A case in point is Singapore. They gained independence in 1965 and PNG in 1975 with a mere ten year difference. Singapore has no oil, gas, copper, gold, forest and marine resources whereas PNG have in abundance. Yet the GDP of Singapore is second only to Japan. They have quality health and education services. All citizens have access to decent accommodation. Singapore rank number one in Asia as corrupt free country and ranked 4th around the globe as corrupt free country. Consequently, it attracted numerous 3600 multinational corporations investing in Singapore which triggered the Asian Tiger. Singapore is declared a poverty free country. Singapore secret to social and economic prosperity was leadership with a heart and a vision. Lee Kuan Yew, the father of modern Singapore, has a heart and a vision to bring Singapore to where it is today.
Leadership in PNG since independence clearly lack the heart and a vision to lead the nation into prosperity. The last 40 years since independence has been characterized by an “ideological void”. There is no ruling idea by which PNG can draw its national psyche, motivation, influence and inspiration to chart its development path into the future. Since independence PNG has unconsciously and ignorantly adopted even a system of government and economic system that is totally foreign to Melanesian principles, values and ideas. After 40 years, we have failed to address these fundamental flaws because of a clear lack of leadership with vision.
Not only PNG lack leadership with a heart and a vision to lead but also, successive leaders since independence have failed to negotiate better deals from our rich natural resources to stimulate social and economic growth and to lift our people out of poverty. For example. If you look the Oil and Mining Act, it clearly states that these national resources are owned by the people through the state. The state in the very act of issuing mining license to a developer, the state sold ownership of the resource to a multinational corporation through a stroke of a pen. The state then went around the world to borrow money to buy a minimal shares into what they already. What utter nonsense! The state will then have to negotiate with the landowners on how to divide the shares. Foreign investors have taken all the meat and left bare bones for the State and landowners to fight over. This evil legislation has not been changed. Where is leadership in this? Consequently, we are so rich and yet so poor because leaders have failed to negotiate better deals for the country.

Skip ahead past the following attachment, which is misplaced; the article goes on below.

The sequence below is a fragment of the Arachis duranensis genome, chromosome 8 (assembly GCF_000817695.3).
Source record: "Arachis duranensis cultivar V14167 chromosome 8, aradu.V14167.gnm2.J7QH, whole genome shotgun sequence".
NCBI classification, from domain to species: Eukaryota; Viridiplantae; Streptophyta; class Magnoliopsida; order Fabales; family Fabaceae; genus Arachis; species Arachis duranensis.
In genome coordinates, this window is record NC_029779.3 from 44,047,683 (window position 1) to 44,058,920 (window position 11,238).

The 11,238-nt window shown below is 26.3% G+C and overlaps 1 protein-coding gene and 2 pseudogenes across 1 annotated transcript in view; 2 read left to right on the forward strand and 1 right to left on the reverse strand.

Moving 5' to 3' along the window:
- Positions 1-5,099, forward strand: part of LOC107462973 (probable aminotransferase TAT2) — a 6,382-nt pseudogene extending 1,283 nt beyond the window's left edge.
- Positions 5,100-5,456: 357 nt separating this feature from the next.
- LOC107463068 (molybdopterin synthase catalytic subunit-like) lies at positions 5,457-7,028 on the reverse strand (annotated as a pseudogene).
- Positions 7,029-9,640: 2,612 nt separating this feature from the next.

After 40 years of independence, PNG should be matured and learn from the past failures and better position our country into the future. It is my fervent hope that visionary leaders will rise up to the time to lay a firm ideological foundation, institute systematic and structural changes with pragmatic policies and an aggressive implementation plan to lift PNG out of poverty, making PNG to become a lender and enabling its citizens to enjoy living in Paradise.
*For more information or discussion about this article, please contact the writer John B Varey (BASW) UPNG, (BATHEO) PAU on (+675) 72759918 or email firstname.lastname@example.org
Source: Sunday Chronicle newspaper - Port Moresby.